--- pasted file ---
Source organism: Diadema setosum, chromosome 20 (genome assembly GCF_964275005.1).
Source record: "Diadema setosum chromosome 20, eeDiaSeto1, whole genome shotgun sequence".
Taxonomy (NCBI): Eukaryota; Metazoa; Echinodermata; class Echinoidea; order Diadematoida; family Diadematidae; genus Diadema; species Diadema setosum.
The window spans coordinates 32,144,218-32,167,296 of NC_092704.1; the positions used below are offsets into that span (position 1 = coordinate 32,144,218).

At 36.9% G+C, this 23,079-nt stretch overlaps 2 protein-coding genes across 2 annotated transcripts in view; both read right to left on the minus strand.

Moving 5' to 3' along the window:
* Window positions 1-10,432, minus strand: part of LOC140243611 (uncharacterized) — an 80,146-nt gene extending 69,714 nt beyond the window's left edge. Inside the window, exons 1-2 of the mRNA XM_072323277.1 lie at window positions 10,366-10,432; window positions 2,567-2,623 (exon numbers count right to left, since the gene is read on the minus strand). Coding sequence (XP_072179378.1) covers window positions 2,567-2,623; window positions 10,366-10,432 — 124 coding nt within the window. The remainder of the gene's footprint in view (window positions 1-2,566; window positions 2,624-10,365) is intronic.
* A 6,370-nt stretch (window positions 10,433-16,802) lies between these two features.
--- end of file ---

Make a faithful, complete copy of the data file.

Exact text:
Source organism: Diadema setosum, chromosome 20 (genome assembly GCF_964275005.1).
Source record: "Diadema setosum chromosome 20, eeDiaSeto1, whole genome shotgun sequence".
Taxonomy (NCBI): Eukaryota; Metazoa; Echinodermata; class Echinoidea; order Diadematoida; family Diadematidae; genus Diadema; species Diadema setosum.
The window spans coordinates 32,144,218-32,167,296 of NC_092704.1; the positions used below are offsets into that span (position 1 = coordinate 32,144,218).

At 36.9% G+C, this 23,079-nt stretch overlaps 2 protein-coding genes across 2 annotated transcripts in view; both read right to left on the minus strand.

Moving 5' to 3' along the window:
* Window positions 1-10,432, minus strand: part of LOC140243611 (uncharacterized) — an 80,146-nt gene extending 69,714 nt beyond the window's left edge. Inside the window, exons 1-2 of the mRNA XM_072323277.1 lie at window positions 10,366-10,432; window positions 2,567-2,623 (exon numbers count right to left, since the gene is read on the minus strand). Coding sequence (XP_072179378.1) covers window positions 2,567-2,623; window positions 10,366-10,432 — 124 coding nt within the window. The remainder of the gene's footprint in view (window positions 1-2,566; window positions 2,624-10,365) is intronic.
* A 6,370-nt stretch (window positions 10,433-16,802) lies between these two features.